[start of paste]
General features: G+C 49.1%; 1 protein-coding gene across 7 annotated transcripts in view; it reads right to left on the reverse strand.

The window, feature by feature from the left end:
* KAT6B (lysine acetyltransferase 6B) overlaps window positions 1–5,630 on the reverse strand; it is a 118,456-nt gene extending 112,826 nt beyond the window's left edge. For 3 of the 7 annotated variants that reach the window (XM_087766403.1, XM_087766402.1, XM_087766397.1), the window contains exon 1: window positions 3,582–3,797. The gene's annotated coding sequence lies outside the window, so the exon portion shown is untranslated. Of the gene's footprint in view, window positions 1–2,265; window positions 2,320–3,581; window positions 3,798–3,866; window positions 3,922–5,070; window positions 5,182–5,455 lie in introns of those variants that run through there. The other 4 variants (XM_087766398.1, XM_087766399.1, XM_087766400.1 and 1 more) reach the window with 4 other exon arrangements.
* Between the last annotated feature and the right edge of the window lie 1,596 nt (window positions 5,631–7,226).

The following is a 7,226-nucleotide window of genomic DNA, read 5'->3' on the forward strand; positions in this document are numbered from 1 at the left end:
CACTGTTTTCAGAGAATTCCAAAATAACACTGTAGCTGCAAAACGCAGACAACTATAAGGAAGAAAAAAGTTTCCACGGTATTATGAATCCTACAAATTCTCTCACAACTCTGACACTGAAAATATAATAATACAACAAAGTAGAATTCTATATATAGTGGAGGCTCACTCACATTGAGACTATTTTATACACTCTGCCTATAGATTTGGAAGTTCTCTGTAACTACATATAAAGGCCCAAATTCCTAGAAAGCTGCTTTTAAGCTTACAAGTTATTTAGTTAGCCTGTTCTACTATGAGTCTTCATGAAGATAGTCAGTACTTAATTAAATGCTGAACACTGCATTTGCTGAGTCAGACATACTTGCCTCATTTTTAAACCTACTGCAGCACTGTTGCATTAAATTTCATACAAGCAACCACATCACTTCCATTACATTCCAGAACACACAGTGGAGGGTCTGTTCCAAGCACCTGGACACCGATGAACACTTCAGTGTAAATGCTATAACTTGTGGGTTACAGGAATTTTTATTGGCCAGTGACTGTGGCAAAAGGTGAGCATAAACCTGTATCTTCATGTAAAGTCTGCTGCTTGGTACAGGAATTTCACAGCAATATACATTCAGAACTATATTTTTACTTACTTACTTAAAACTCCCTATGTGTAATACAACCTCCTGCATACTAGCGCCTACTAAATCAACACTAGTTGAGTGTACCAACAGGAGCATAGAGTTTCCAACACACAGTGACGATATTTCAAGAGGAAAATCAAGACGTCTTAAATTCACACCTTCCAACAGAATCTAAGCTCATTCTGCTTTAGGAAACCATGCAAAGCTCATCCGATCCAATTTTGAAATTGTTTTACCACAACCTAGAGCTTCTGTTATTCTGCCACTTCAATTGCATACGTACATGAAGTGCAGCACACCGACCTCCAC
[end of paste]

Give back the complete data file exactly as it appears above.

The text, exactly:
General features: G+C 49.1%; 1 protein-coding gene across 7 annotated transcripts in view; it reads right to left on the reverse strand.

The window, feature by feature from the left end:
* KAT6B (lysine acetyltransferase 6B) overlaps window positions 1–5,630 on the reverse strand; it is a 118,456-nt gene extending 112,826 nt beyond the window's left edge. For 3 of the 7 annotated variants that reach the window (XM_087766403.1, XM_087766402.1, XM_087766397.1), the window contains exon 1: window positions 3,582–3,797. The gene's annotated coding sequence lies outside the window, so the exon portion shown is untranslated. Of the gene's footprint in view, window positions 1–2,265; window positions 2,320–3,581; window positions 3,798–3,866; window positions 3,922–5,070; window positions 5,182–5,455 lie in introns of those variants that run through there. The other 4 variants (XM_087766398.1, XM_087766399.1, XM_087766400.1 and 1 more) reach the window with 4 other exon arrangements.
* Between the last annotated feature and the right edge of the window lie 1,596 nt (window positions 5,631–7,226).

The following is a 7,226-nucleotide window of genomic DNA, read 5'->3' on the forward strand; positions in this document are numbered from 1 at the left end:
CACTGTTTTCAGAGAATTCCAAAATAACACTGTAGCTGCAAAACGCAGACAACTATAAGGAAGAAAAAAGTTTCCACGGTATTATGAATCCTACAAATTCTCTCACAACTCTGACACTGAAAATATAATAATACAACAAAGTAGAATTCTATATATAGTGGAGGCTCACTCACATTGAGACTATTTTATACACTCTGCCTATAGATTTGGAAGTTCTCTGTAACTACATATAAAGGCCCAAATTCCTAGAAAGCTGCTTTTAAGCTTACAAGTTATTTAGTTAGCCTGTTCTACTATGAGTCTTCATGAAGATAGTCAGTACTTAATTAAATGCTGAACACTGCATTTGCTGAGTCAGACATACTTGCCTCATTTTTAAACCTACTGCAGCACTGTTGCATTAAATTTCATACAAGCAACCACATCACTTCCATTACATTCCAGAACACACAGTGGAGGGTCTGTTCCAAGCACCTGGACACCGATGAACACTTCAGTGTAAATGCTATAACTTGTGGGTTACAGGAATTTTTATTGGCCAGTGACTGTGGCAAAAGGTGAGCATAAACCTGTATCTTCATGTAAAGTCTGCTGCTTGGTACAGGAATTTCACAGCAATATACATTCAGAACTATATTTTTACTTACTTACTTAAAACTCCCTATGTGTAATACAACCTCCTGCATACTAGCGCCTACTAAATCAACACTAGTTGAGTGTACCAACAGGAGCATAGAGTTTCCAACACACAGTGACGATATTTCAAGAGGAAAATCAAGACGTCTTAAATTCACACCTTCCAACAGAATCTAAGCTCATTCTGCTTTAGGAAACCATGCAAAGCTCATCCGATCCAATTTTGAAATTGTTTTACCACAACCTAGAGCTTCTGTTATTCTGCCACTTCAATTGCATACGTACATGAAGTGCAGCACACCGACCTCCAC